Young Ramakrishna was prone to experiences of spiritual reverie and temporary loss of consciousness. His early spiritual experiences included going into a state of rapture while watching the flight of cranes, and loosing consciousness of the outer world while playing the role of the god Shiva in a school play.
At one point he became frustrated, feeling he could not live any longer without seeing Kali. He demanded that the goddess appear to him. He threatened to take his own life with a ritual dagger (normally held in the hand of the Kali statue). Ramakrishna’s behavior became more erratic as time passed and began to worry his family and employer. He would take on ritual and mythical roles identifying with figures from the Puranas (medieval Indian holy books describing the adventures of gods). The group of respected religious leaders concluded that this was a case of divine madness similar in nature to that of other famous saints such as Caitanya (a fifteenth century Bengali saint). From this point on, people began to treat Ramakrishna with more respect though his unusual behavior in worship and meditation continued. A Yogi named Totapuri then became Ramakrishna’s mentor. Ramakrishna adopted the role of renunciant and learned a nondualist form of Vedanta philosophy from him. In this system, God is understood to be the formless unmanifest energy that supports the cosmos. Ramakrishna experienced a deep form of trance (nirvikalpa samadhi) under the guidance of this teacher. This state can be described as complete absorption of the soul into the divine ocean of consciousness. Ramakrishna also appealed to those with an interest in yoga and esoteric practices by practicing a non-dual form of meditation prescribed by Totapuri which seeks samadhi.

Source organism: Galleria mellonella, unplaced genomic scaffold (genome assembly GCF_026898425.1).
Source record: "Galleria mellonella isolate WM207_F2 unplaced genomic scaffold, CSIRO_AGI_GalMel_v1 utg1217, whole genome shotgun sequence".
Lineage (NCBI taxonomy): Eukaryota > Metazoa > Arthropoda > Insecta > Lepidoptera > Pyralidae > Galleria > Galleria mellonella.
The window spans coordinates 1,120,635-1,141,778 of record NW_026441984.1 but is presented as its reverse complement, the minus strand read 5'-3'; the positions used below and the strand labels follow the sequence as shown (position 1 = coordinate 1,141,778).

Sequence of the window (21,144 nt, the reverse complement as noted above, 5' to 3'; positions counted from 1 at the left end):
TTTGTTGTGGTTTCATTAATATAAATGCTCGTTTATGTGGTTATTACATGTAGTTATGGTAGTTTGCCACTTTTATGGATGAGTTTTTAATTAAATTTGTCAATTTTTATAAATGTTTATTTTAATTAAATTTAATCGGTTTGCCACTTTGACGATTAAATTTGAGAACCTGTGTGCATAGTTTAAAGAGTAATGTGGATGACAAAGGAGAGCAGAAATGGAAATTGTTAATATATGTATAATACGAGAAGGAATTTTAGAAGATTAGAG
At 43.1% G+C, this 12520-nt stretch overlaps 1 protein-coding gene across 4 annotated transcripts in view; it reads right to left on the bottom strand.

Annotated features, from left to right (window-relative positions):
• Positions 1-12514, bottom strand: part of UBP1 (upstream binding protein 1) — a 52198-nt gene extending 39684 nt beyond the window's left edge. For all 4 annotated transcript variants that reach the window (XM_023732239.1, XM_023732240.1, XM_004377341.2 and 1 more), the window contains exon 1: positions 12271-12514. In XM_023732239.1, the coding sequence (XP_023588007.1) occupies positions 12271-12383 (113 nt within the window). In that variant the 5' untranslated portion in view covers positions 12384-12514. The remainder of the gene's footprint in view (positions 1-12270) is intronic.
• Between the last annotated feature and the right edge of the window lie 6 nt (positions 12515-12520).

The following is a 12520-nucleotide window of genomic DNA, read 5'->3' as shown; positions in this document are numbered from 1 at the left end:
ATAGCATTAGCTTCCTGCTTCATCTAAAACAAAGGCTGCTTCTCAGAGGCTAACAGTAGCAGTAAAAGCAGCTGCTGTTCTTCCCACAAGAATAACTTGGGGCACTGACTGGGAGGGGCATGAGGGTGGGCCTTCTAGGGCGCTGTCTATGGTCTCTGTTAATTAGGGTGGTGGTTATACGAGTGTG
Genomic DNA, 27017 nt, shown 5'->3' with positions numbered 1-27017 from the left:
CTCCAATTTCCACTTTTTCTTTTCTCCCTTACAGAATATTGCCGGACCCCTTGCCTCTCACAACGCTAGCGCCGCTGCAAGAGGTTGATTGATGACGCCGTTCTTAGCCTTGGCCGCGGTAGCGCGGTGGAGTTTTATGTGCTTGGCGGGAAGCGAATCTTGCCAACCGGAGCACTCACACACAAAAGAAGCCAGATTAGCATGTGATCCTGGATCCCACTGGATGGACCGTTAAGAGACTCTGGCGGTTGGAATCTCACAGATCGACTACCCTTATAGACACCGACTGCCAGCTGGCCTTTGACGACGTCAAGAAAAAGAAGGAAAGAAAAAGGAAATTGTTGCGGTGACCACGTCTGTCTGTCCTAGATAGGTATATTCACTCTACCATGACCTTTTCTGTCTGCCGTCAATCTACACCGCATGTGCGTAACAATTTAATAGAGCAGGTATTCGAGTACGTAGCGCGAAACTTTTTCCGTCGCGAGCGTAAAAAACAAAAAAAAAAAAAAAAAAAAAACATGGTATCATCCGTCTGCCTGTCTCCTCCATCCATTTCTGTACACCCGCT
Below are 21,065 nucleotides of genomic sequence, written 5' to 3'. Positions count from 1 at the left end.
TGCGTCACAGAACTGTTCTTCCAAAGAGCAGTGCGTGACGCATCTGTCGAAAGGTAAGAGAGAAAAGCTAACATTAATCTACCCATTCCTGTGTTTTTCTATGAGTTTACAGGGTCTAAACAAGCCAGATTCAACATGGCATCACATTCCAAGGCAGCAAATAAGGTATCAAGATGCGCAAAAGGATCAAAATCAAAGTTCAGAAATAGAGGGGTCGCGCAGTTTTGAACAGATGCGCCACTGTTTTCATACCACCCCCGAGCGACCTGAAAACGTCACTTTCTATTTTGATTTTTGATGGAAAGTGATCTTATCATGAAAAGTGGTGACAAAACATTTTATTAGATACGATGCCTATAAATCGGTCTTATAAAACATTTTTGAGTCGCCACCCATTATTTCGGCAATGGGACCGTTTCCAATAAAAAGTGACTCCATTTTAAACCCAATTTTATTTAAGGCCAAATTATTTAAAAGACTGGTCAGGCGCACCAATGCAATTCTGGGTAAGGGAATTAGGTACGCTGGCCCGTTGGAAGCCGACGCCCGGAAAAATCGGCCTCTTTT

He was married to Sarada Devi who later became his spiritual counterpart and was considered a saint in her own right to take charge of his disciples and carry on his message. Swami Vivekananda was one of his famous disciples. In honor of his Guru, Swami Vivekananda founded Ramakrishna Math which works for the welfare of others and spread the spiritual movement known as Ramakrishna Movement worldwide. Belur Math is the headquarters of Ramakrishna Math and Mission.
According to Hindu lunar calendar it was Dwitiya, Phalguna, Shukla Paksha, Vikram Samvat 1892 when Shri Ramakrishna was born. Each year the birth anniversary of Ramakrishna is celebrated as per Hindu lunar calendar across all Ramakrishna Maths.